Service and Support
Service and support for AB customersMore
- Service and Support
Service and support for AB customersMore
Advanced Bionics understands that every parent has hopes, expectations and dreams for their child's future. Learning that your baby failed the newborn screening test or discovering that your child is not benefitting from conventional hearing aids can be devastating.
AB offers hope.
AB's state-of-the-art cochlear implant system is designed to help children with severe-to-profound hearing loss learn to listen and talk, attend mainstream schools, and develop lasting friendships with peers.
Children need to hear the words, inflections, and patterns essential for developing strong language skills. An independent study concluded that children with AB devices outperformed children with competitor devices on tests of auditory and oral language skills during the first six months following implantation.1 Many children implanted with AB have the same opportunity for academic success as their normal-hearing peers.
Children begin learning to speak from the day they're born. By the age 3, they need to hear approximately 30,000 words a day to develop the language skills necessary to succeed in school and everyday life. This need to hear language early strongly reinforces the importance of early implantation in children with deafness or hearing loss who would benefit from cochlear implants.2
Without a cochlear implant, "the language gap" between children born deaf or with a hearing loss and their normal-hearing peers can continue to broaden as they mature. The gap may be slightly narrowed or even closed entirely by choosing one or two AB cochlear implants for your child.
“At Claire’s activation, she smiled and laughed. Max frequently gets 100% on his spelling tests, which are administered orally.”
—Stephanie Hawkins, mother of Max, implanted at age 1;
and Claire, implanted at age 1, bilaterally implanted at age 3
Many children can benefit substantially from using a cochlear implant on one ear and a hearing aid on the other – often referred to as bimodal hearing. Bimodal hearing uses both technologies for optimum performance to help your child reach his or her potential.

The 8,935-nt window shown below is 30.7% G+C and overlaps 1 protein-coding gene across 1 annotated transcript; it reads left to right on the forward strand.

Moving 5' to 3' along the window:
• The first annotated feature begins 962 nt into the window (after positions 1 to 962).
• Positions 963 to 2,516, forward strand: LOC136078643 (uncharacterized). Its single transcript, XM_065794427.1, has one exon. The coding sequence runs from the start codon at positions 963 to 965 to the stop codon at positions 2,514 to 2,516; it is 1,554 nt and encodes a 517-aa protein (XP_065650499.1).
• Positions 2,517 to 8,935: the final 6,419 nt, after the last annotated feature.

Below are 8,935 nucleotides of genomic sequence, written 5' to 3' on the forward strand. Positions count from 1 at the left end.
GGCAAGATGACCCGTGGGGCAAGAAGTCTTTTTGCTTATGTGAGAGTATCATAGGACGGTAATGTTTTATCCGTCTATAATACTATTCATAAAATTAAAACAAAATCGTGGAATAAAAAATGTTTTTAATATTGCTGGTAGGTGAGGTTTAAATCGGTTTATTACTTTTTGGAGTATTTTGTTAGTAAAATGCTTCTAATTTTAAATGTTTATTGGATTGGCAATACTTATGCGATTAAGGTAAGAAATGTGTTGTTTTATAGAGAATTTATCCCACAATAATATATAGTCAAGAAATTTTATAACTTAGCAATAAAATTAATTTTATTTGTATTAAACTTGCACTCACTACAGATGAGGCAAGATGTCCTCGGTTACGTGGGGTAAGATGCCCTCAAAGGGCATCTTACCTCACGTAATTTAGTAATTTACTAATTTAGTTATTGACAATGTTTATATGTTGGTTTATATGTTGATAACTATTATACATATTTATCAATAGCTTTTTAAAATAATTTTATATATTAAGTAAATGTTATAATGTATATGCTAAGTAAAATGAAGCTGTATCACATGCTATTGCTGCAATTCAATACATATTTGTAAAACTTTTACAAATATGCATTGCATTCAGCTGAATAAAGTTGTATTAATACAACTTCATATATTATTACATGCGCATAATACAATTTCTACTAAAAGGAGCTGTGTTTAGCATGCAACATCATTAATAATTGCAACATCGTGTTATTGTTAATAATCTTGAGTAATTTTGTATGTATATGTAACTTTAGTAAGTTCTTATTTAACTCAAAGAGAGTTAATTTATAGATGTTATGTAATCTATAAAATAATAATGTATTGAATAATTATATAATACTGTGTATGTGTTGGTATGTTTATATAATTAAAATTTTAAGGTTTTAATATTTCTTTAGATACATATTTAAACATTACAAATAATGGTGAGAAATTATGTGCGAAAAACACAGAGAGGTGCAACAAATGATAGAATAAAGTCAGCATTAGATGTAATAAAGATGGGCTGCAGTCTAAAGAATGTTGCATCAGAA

Contact your hearing health professional to discuss whether one or both of your ears would benefit more from a cochlear implant than a hearing aid.
Two ears are always better than one. Many parents choose bilateral cochlear implants for their children with severe-to-profound hearing loss in both ears. Hearing in surround sound helps children localize and enjoy interacting in noisy settings like playgrounds, parks, and birthday parties.
Cochlear implants can help provide or restore a rich world of sound for your child. Unlike hearing aids, which simply amplify sound, cochlear implants use state-of-the-art technology to make sound clearer and easier to understand.3
For many children with severe-to-profound hearing loss, hearing aids are not enough to compensate for a damaged ear's inability to adequately hear. Cochlear implants bypass the damaged part of your child's inner ear and send sound signals directly to the brain via the hearing nerve. As a result, most AB cochlear implant recipients demonstrate improvement in their ability to understand speech, even in noisy environments, compared to hearing-aid wearers.
Bevilacqua et al. Auditory and Language Abilities in Children: Comparison of Two Different Cochlear Implant Systems. Poster Presentation at the 10th International Conference on Cochlear Implant and Other Implantable Auditory Technologies, San Diego, CA April 10-12, 2008.
Hart B, Risley TR. (1995) Meaningful Differences in the Everyday Experience of Young American Children. Brooks Publishing Co, Inc. Baltimore, MD.
Gifford RH, Davis TJ, Sunderhaus LW, Driscoll CLW, Fiebig P, Micco A, Dorman MF. (2015). A within-subjects comparison of bimodal hearing, bilateral cochlear implantation, and bilateral cochlear implantation with bilateral hearing preservation: High-performing patients. Otol Neurotol. 36(8):1331-7. PMID: 26164443